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Jim Flaherty, Canada's finance minister, arrives for the G20 finance ministers dinner in London, Friday. (Chris Ratcliffe)
Jim Flaherty, Canada's finance minister, arrives for the G20 finance ministers dinner in London, Friday. (Chris Ratcliffe)

Ottawa to unveil road map to zero deficit Add to ...

The Harper government is preparing to unveil a new plan demonstrating how it would return deficit-swamped Ottawa to balanced budgets, seeking to bolster its fiscal stewardship credentials as an apparently inevitable fall election nears.

Finance Minister Jim Flaherty, eager to craft a political legacy in which Ottawa's plunge into deficit figures less prominently, announced Friday he hopes to soon lay out a blueprint to get back into the black in the years ahead.

The Tories plan to release it as early as this month - before a Liberal-led effort to defeat them - along with a promised update on the progress of federal stimulus spending.

Tories believe that swing voters accept the need for temporary deficits, but they still want evidence the government has a plan to return to balanced books. Strategists are aware that voters' opinions on how well a government manages Ottawa's money tends to spill into how they rate its stewardship of the economy.

For instance, Conservatives believe the federal sponsorship scandal that helped sink the former Liberal government undermined the managerial credibility the party had built slaying the deficit and paying down piles of federal debt.

Mr. Flaherty's announcement was made after Statistics Canada released figures showing a surprise jobs gain of 27,100 in August, the first such jump in four months. It's good news for the Tories insofar as it could help them beat back opposition charges that they are mismanaging the economy. But job numbers are a fickle statistic for politicians to rely on because they could also lose ground unexpectedly in the coming months.

The Finance Minister emphasized Friday that he's not trying to pull the plug early on the massive stimulus spending that is helping drive this year's projected deficit to $50-billion and next year's shortfall to levels approaching $40-billion. Cash for infrastructure projects and other job creation initiatives has trickled into the economy only slowly, and the bulk of its impact won't be felt until 2010.

But Mr. Flaherty said he sees no need for further stimulus beyond existing funds set to run out in the next budget year.

"We have done extraordinary spending now, which is absolutely necessary to protect our country and to help the unemployed during a difficult time, to stimulate the economy and get us back into positive growth. But that won't continue forever," Mr. Flaherty told reporters in London during a trip to a Group of 20 finance ministers meeting.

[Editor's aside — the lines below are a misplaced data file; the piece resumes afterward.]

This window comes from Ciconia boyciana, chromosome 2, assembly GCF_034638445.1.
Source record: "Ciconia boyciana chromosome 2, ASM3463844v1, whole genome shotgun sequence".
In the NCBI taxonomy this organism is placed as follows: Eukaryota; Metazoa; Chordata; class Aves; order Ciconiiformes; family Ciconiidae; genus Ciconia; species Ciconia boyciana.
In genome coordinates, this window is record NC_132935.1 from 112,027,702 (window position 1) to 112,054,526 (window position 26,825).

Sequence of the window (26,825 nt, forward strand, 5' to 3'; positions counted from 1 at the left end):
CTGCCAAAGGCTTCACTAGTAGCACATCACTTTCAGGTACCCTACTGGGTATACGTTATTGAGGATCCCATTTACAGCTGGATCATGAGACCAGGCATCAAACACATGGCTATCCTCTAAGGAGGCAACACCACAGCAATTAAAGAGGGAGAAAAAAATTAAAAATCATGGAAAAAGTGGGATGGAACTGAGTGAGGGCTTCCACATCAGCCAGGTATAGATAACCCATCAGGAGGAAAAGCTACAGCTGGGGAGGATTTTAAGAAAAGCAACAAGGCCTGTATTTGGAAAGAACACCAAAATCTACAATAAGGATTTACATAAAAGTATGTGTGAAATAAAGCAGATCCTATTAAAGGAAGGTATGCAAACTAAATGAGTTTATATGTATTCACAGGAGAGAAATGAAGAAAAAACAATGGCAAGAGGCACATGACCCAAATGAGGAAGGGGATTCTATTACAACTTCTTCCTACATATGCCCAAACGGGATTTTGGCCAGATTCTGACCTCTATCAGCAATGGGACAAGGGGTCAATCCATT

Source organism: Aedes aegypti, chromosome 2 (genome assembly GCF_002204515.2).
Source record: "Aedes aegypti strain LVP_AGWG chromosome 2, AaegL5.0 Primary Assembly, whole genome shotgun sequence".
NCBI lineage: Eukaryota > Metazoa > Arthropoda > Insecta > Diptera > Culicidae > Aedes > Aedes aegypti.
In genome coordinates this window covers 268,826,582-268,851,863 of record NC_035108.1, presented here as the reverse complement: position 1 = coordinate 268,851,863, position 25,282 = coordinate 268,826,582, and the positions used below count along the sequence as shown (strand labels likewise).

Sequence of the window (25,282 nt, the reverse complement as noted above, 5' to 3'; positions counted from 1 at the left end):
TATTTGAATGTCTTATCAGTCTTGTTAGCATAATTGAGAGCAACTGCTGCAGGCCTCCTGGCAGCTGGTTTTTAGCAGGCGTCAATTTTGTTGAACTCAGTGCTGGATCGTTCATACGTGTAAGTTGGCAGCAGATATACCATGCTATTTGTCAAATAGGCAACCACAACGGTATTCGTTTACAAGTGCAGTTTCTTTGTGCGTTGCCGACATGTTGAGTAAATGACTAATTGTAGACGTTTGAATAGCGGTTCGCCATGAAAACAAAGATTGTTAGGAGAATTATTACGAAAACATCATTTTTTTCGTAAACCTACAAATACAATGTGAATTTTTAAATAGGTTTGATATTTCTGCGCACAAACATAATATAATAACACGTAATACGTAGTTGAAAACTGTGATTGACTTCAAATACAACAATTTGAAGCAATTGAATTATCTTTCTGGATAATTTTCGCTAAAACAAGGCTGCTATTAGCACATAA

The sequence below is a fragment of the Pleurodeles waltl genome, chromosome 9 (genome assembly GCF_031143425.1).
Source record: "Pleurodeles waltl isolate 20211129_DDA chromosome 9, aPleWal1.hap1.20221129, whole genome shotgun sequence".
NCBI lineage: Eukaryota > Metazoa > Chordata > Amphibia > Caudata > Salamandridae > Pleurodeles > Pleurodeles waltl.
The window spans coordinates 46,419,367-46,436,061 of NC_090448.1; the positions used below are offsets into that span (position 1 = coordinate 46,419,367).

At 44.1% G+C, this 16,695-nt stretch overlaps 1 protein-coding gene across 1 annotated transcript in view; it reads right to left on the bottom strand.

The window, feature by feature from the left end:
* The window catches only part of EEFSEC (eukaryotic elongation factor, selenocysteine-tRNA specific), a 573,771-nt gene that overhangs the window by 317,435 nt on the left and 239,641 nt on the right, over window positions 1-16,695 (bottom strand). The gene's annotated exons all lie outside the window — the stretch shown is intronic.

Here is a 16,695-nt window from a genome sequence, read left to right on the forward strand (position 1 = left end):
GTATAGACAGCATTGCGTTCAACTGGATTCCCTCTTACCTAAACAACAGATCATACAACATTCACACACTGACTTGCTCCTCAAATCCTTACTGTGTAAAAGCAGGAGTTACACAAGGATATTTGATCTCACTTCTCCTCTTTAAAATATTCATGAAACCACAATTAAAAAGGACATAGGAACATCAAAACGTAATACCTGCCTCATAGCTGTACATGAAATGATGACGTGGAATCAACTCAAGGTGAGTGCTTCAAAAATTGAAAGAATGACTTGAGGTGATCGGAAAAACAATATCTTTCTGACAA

"What I expect to be able to do in our next report to Parliament is to outline how we will move back to surplus over several years in Canada."

The Conservatives' last attempt to map out a return to balanced budgets didn't fare well. In January, even as they oversaw Ottawa's slide into deficits for the first time in more than a decade, the Tories officially forecast that they expected to return to balanced budgets in just five years.

But within weeks of the January budget, the economic outlook dimmed considerably, leaving Ottawa's projections in the dust.

One of the challenges for the Finance Department is that Ottawa's tax revenue base has shrunk so much as a result of the global downturn that a fiscal rebound is even further off than expected last January.

In their new budget plan, the Tories will have to confront the fact that they cannot balance the books within four or five years by simply waiting for the economy to bounce back.

Senior economist Dale Orr estimates that it would take Ottawa about eight years - until the 2017-2018 fiscal year - to eliminate its budget deficit if politicians did nothing but wait for revenues to grow to such an extent that they covered the annual shortfall.

Mr. Flaherty's new road map is certain to draw controversy.

Accelerating the timetable to a balanced budget would require tax increases - something the Tories have ruled out - or tough restraint measures, such as spending cuts or reductions in planned increases to future program funding.

Liberal Leader Michael Ignatieff said Friday's job gains won't deter him from toppling the Tories, a goal he set on Tuesday when he announced that his party would no longer support the 101/2-month-old minority Harper government. "The economy is still struggling. A million and a half Canadians are looking for work, bankruptcies are up 50 per cent and we're staggering along with a $50-billion deficit."

He dismissed Mr. Flaherty's deficit-reduction plan, saying the Liberals have a better track record. "All I can tell you about our plan on the deficit is we have got credibility. We inherited a $42-billion deficit from Brian Mulroney, the last Conservative government. We dug the country out of it without raising taxes ... We did it before. We'll do it again."

Mr. Ignatieff said he doesn't doubt the economy will recover, but added that the key question will be who can lead Canada into the new economy, because many jobs lost in this downturn won't be recovered.

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